Joan Miró (1893-1983)
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Joan Miró (1893-1983)

Le vent

Joan Miró (1893-1983)
Le vent
signed and dated 'Miró 11.11.24' (lower right)
silver foil collage, watercolour and charcoal on paper
24 1/8 x 18 5/8 in. (61 x 47.3 cm.)
Executed in November 1924
(Probably) Louis Aragon, Paris.
Pierre Matisse Gallery, New York.
Acquavella Galleries, New York.
Acquired from the above by the present owner in 1983.
J. Miró & G. Picon, Joan Miró, Carnets catalans, dessins et textes inédits, vol. I, Geneva, 1976, p. 98 (illustrated p. 99).
G. Picon, Joan Miró, Catalan Notebooks, New York and Geneva, 1977 (illustrated p. 87).
L. Aragon, Ecrits sur l'art moderne, Paris, 1981 (illustrated p. 31).
G. Raillard, Miró, Paris, 1989, p. 66.
A. Umland, Joan Miró and Collage in the 1920s, The Dialectic of Painting and Anti-Painting, New York, 1997, no. 4, pp. 163-169 and 535-536 (illustrated fig. 26).
New York, Acquavella Galleries, XIX & XX Century Master Paintings, May - June 1983, no. 14 (illustrated p. 31).
Zurich, Kunsthaus, Joan Miró, November - February 1987, no. 32 (illustrated); this exhibition later travelled to Düsseldorf, Städtische Kunsthalle, February - April 1987.
New York, The Museum of Modern Art, Joan Miró, October 1993 - January 1994 (illustrated pp. 127 and 434).
Paris, Centre Pompidou, La naissance du monde, March - June 2004, no. 70 (illustrated p. 131).
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Lot Essay

'Miró's stormy adherence in 1924 marks an important date in the development of Surrealist art,' André Breton wrote about the extraordinary breakthrough Miró made towards a new kind of painting between the summer and autumn of 1924. 'At one leap' Breton observed, Miró 'jumped over the last obstacles still barring the way to total spontaneity of expression (and) from that moment on his production testifies to an innocence and a freedom which have not been surpassed. It may be argued that his influence on Picasso, who joined Surrealism two years later, was largely determining' (André Breton, Surrealism and Painting New York, 1945, p. 85).

Miró for his part, referring to the same works, recognised the debt that these works owed to the unique methods of the group of 'Surrealist' writers such as Breton, Phillippe Soupault and Louis Aragon (appropriately the first owner of La vent) with whom he had recently come into contact. Writing to Michel Leiris from Montroig in the summer of 1924 Miró explained how he was deliberately attempting to 'free' himself of the 'poison' of 'all pictorial conventions' and to express 'with precision' all the 'golden sparks the soul gives off' in a series of works so radical that he was reluctant to call them 'paintings'. 'I am working furiously' Miró wrote, 'you and all my other writer friends have given me much help and improved my understanding of many things. I think about our conversation when you told me how you started with a word and watched to see where it would take you...Using an artificial thing as a point of departure like this, I feel parallel to what writers can obtain by starting with an arbitrary sound; the R.R. from the song of a cricket for example, or the isolated sound of a consonant or vowel' (Joan Miró, 'letter to Michel Leiris' 10 August 1924, (ed.) Margit Rowell, Joan Miró: Selected Writings and Interviews London. 1987, p. 86).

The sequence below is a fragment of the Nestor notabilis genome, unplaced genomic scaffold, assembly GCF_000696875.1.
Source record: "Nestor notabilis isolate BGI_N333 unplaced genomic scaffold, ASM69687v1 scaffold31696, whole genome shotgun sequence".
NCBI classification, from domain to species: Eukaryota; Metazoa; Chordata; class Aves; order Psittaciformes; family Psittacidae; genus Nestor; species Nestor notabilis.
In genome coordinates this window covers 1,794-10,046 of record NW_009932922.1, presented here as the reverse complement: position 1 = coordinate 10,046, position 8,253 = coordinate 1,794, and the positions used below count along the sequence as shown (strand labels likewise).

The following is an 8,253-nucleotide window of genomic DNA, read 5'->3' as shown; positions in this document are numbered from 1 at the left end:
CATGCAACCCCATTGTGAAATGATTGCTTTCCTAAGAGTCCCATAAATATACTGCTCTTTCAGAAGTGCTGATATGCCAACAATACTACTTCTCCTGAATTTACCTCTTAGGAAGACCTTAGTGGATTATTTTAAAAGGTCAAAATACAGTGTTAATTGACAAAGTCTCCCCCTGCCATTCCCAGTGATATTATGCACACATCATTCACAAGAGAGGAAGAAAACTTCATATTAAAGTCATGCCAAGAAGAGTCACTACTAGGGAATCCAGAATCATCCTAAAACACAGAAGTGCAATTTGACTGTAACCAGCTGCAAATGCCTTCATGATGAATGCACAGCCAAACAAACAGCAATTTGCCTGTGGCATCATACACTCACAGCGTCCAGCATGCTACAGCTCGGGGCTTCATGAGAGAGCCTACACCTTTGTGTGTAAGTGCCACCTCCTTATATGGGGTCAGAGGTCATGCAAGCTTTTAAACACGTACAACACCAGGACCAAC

La vent (The Wind) is one of an exquisite series of lyrical graphic pictures made on Ingres paper that Miró made at this time using a collation of seemingly random elements reduced to the cypher-like consonants of a new pictorial shorthand. This breakdown of pictorial form, inspired by the work of Paul Klee and first arrived at in his painting The Farm, is assembled here, into a poetic vision of the world that, as he observed, was actually more like Montroig, than if copied from nature.

In La vent, a wind seems to be blowing these disparate elements apart. The letter 'A' (perhaps inspired by a watermark within the Ingres paperlike so many other letters in these works, perhaps a reference to Aragon himself), a moustache and an umbrella float above the figure of a top-hatted man and a severed hand, amidst insects flying up towards a sickle moon affixed in silver paper. This collaged element marks a development that Miró would soon pursue with increased vigour. It is an element that adds a new material language of realism to his work at the same time as it destroys the classical conventions of illusory picture-making from Miró was so keen to free himself.

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